Paris has a timeless familiarity for first-time and frequent visitors, with instantly recognizable architectural icons, along with exquisite cuisine, chic boutiques and priceless artistic treasures. We've put together a bunch of top attractions in Paris to take the guesswork out of your next trip. Enjoy!
1. Musée d'Orsay
The Musée d'Orsay is home to France's national collection of Impressionist, Post-Impressionist and Art Nouveau works. Its richness and marvels make it one of the most culturally important museums in the world.
The Musée d'Orsay is housed in the stunning Beaux-Arts style Gare d'Orsay railway station on the left bank of Paris's River Seine. It's rich in history, both in the works that are hung on its walls, and through the grandeur of the building itself.
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The Musée d'Orsay's collection includes excellent examples of French art from 1848-1914, including many of the most significant Impressionist and Post-Impressionist paintings ever created. Significant and stunning works by painters including Gauguin, Monet, Manet, Degas, Renoir, Cézanne, and Van Gogh.
2. Louvre Museum
Grand Old Dame of art museums, the Louvre's collection ranges from Mesopotamian, Egyptian, and Greek antiquities to masterpieces by artists such as da Vinci, Michelangelo, and Rembrandt. With 35,000 artworks it's a big and worthwhile commitment.
The Louvre is of the world’s largest and most authoritative museums. Its magnificent Classical silhouette is a familiar sight in the center of Paris. The collection focuses on two important eras in art history; Art and Craftwork from ancient civilizations (especially those that laid the foundation for Western art) and Western European Art from the Middle Ages to 1848 or so (later art can be found at the Musée d’Orsay).
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This famous museum began as a palace, bearing the personal art collections of French kings. Art first went on display here under the initiative of the royal academy in 1725 but it wasn't until 1793 - during the French Revolution - that it opened as a public art gallery (not a coincidence).
3. Centre Pompidou
Much maligned when it first opened, it took people some time to realize that the Centre Pompidou wasn’t a monster, it was simply new. Radically new. It’s fitting that this rule-breaking building hosts so many iconoclastic modern masterpieces. Skip the line and get right into a building that wears its innards on its exterior.
Slap bang in the middle of Paris, the Centre Pompidou is best described as a building turned inside-out. Utilitarian features like plumbing, air vents, and cables form part of the external façade and it’s all rendered in see-through glass.
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That sets the stage for the groundbreaking art inside. Start on the top floor and take in the various isms: Fauvism, Expressionism, Cubism, Dadaism, and Surrealism, all laid out chronologically over the course of the 20th century. Along the way you’ll see works by Picasso, Man Ray, Chagall and many, many more.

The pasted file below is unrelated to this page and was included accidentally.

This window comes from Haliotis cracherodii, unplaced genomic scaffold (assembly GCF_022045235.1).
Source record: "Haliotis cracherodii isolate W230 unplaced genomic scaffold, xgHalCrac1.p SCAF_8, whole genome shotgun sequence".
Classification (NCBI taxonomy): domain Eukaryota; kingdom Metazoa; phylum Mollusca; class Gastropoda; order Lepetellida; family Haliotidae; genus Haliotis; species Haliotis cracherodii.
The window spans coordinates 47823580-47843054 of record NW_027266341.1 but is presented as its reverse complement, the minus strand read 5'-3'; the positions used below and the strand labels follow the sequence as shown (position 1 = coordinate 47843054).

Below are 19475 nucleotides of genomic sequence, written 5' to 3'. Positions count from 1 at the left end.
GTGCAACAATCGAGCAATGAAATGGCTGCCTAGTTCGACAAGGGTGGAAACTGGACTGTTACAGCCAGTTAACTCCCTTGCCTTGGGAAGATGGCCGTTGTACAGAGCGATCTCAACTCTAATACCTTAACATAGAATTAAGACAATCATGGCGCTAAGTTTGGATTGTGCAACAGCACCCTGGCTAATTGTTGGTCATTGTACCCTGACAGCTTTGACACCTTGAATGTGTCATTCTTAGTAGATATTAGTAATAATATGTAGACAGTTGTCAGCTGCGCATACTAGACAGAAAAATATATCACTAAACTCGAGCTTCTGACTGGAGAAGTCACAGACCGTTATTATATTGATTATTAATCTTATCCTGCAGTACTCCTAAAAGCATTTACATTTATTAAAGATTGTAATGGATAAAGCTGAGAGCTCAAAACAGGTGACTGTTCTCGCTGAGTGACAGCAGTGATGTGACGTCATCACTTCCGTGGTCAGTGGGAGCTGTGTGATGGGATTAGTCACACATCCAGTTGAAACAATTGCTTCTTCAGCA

4. Arc De Triomphe
The Arc de Triomphe is a Neoclassical take on the ancient Roman triumphal arch style. 50 m tall, the view from the platform atop the arch is well worth the hike. You'll see all of the dozen Parisian avenues radiating out from it into the City of Light. Paris is one of the most fascinating places in the world, and you're at the center.
Inspired by the great arches of ancient Rome, Napoleon commissioned the Arc de Triomphe shortly after his victory at Austerlitz. Unfortunately, he never lived to see its completion, but that's what happens when you design something so elaborate: relief sculptures at the base of each of the four pillars, ornate soldiers in a frieze around the top, plus the names of 128 battles and 558 generals. It took thirty years, but was well worth it.
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Standing atop the arch is worth the 284 stairs. From 50 m up, you can survey all of Paris. Unlike the obligatory Eiffel Tower trip, getting into the Arc de Triomphe is an effort not all tourists undertake.
5. Musee National Picasso-Paris
The Musée Picasso in Paris has an incredible collection of over five thousand works of art. Dedicated to one of the most well-known artists of the 20th century, this spectacular 17th-century hôtel particulier is filled to the brim with iconic modern masterpieces by Pablo Picasso - as well as works that he collected.
Picasso used materials in a way that had never been used before, inspiring artists who came after to follow in his paintsteps. His singular style inspired movements such as Futurism and Dadaism. And this museum showcases the range and depth of his work.
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In the same way that Picasso reveled in mixing his media and creating new styles from old ways of working, this stately mansion is a perfect setting to experience some of the world's most groundbreaking modern painting, sculpture, and prints.
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